While JB was not into recounting a coherent story about the past (more like details and fragments when he felt like it), I pieced together a picture from our conversations and his file. He was the second oldest of five kids of drug-abusing parents. All were removed from a filthy, chaotic home when he was about 6 or 7, and then placed in foster homes or staffed houses, sometimes all together or in pairs or trios, sometimes singly. He seemed to be the least damaged of the children, and worried a lot about a sister who had been diagnosed with schizophrenia and was often hospitalized, and a younger brother who was acting out aggressively. There was no contact with the birth parents, and he never wanted to talk about them much.

Throughout the four years of high school, there was a fair amount of drama about JB’s living situation. He knew how to work the system and had manipulated to get himself and two siblings out of a staffed house (I’m forgetting the exact technical term) and placed as foster children with one of the staff whom he liked. However, once in her home, they clashed and he moved to two homes after that. This pattern of growing close to an adult figure and then becoming very angry when that figure doesn’t live up to unrealistically high expectations is an idealization/devaluation syndrome common to kids whose early caretakers didn’t provide consistent nurturing. (Not to mention that the adult’s behavior also changes, and must change to some extent, when you’re the one in charge of a kid 24-7, versus being the worker they like to confide in.) JB would say, “She’s on me all the time” and complained that he was being blamed for everything that went wrong in the home.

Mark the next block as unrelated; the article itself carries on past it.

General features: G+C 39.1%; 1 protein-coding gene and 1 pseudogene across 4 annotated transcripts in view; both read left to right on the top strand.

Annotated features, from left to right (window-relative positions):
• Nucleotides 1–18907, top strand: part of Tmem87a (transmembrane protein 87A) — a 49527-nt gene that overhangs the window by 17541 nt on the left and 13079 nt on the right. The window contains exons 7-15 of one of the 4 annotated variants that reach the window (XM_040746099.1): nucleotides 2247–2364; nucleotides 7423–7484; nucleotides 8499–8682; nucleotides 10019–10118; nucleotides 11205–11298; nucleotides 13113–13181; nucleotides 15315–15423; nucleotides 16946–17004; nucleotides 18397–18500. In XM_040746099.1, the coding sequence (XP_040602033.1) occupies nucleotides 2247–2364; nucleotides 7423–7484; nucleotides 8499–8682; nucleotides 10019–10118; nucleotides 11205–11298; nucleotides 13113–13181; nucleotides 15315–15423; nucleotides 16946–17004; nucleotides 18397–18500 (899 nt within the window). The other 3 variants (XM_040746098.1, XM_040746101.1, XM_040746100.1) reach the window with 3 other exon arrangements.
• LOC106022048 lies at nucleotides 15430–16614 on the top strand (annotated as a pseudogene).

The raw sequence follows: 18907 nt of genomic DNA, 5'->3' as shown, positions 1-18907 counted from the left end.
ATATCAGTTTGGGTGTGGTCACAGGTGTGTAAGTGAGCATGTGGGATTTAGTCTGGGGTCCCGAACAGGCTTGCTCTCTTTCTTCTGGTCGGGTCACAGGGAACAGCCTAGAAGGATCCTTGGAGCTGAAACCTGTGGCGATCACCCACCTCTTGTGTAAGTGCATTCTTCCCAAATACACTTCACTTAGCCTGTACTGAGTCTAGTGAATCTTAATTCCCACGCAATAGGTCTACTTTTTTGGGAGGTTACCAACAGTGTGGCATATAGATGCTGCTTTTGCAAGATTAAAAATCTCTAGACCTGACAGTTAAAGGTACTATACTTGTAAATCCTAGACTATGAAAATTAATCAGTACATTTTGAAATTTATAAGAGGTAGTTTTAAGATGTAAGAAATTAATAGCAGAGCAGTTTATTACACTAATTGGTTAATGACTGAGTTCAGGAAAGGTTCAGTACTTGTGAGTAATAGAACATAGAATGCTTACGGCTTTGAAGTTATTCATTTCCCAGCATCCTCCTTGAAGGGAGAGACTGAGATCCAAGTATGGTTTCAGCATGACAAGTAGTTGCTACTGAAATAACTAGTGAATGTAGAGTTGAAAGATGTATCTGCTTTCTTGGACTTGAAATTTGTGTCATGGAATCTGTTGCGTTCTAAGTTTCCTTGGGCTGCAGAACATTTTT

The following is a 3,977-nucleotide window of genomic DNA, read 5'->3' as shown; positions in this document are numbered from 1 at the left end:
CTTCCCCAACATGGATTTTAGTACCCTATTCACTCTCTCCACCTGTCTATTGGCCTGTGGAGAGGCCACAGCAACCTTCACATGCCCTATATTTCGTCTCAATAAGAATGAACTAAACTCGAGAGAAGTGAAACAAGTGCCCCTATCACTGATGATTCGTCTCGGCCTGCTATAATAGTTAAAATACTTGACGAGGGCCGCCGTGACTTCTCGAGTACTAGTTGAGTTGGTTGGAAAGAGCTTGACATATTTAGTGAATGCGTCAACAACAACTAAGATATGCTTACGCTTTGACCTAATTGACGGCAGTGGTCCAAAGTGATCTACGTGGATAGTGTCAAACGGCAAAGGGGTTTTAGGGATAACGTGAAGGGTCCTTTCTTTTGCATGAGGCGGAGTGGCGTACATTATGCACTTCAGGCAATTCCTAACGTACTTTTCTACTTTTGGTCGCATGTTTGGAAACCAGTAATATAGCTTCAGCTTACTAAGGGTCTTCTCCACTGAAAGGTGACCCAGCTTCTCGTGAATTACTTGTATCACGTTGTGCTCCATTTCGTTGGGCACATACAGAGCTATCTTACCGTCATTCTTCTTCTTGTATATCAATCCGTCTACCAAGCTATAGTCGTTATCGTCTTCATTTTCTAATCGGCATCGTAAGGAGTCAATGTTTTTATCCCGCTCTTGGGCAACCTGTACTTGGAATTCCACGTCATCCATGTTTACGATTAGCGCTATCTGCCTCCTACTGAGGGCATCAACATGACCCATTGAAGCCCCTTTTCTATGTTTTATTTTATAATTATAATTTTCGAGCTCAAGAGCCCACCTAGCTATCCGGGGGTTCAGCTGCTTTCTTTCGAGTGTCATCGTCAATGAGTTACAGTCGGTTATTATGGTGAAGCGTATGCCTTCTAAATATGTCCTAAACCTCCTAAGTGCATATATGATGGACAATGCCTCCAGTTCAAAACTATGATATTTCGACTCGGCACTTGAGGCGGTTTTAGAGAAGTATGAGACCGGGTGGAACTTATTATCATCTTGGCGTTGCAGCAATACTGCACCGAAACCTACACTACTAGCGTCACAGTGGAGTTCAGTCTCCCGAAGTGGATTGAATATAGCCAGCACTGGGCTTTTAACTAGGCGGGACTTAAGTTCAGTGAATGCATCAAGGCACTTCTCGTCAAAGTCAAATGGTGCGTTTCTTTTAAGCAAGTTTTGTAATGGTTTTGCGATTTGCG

JB: Best Not Too Close or Too Far

But JB did much better with relationships that were structurally more distant and secondary and not so potentially engulfing. He got to our school because the psychologist at his elementary school was very concerned about him finding a supportive high school, and accompanied him to the high school fairs. They were still in touch occasionally.

JB was labeled as “learning disabled,” a cover-all term in IEPs which always needs to be broken down and concretized, and balanced by an assessment of strengths. On the weakness side, what the teachers and I noticed was that he was somewhat disorganized, had trouble sitting still and finishing work, and would say, especially of math problems, “I really can do it—I know how to do it--I just get bored.” Many will recognize this pattern as typical of young people with Attention Deficit Hyperactivity Disorder, which is often not mentioned in New York City IEPs because it’s not included as a handicapping condition in New York State regulations.